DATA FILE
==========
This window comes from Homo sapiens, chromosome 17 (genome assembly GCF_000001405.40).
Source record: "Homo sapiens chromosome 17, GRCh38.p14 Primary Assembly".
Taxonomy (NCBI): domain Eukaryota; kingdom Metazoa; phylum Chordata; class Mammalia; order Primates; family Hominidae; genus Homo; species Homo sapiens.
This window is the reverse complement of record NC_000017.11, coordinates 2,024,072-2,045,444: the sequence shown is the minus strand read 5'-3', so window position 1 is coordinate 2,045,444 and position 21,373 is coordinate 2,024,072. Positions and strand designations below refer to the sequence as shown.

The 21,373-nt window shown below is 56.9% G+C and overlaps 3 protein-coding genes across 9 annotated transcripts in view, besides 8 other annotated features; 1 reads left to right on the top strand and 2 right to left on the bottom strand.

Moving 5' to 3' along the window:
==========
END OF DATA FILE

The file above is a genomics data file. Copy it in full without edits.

This window comes from Homo sapiens, chromosome 17 (genome assembly GCF_000001405.40).
Source record: "Homo sapiens chromosome 17, GRCh38.p14 Primary Assembly".
Taxonomy (NCBI): domain Eukaryota; kingdom Metazoa; phylum Chordata; class Mammalia; order Primates; family Hominidae; genus Homo; species Homo sapiens.
This window is the reverse complement of record NC_000017.11, coordinates 2,024,072-2,045,444: the sequence shown is the minus strand read 5'-3', so window position 1 is coordinate 2,045,444 and position 21,373 is coordinate 2,024,072. Positions and strand designations below refer to the sequence as shown.

The 21,373-nt window shown below is 56.9% G+C and overlaps 3 protein-coding genes across 9 annotated transcripts in view, besides 8 other annotated features; 1 reads left to right on the top strand and 2 right to left on the bottom strand.

Moving 5' to 3' along the window: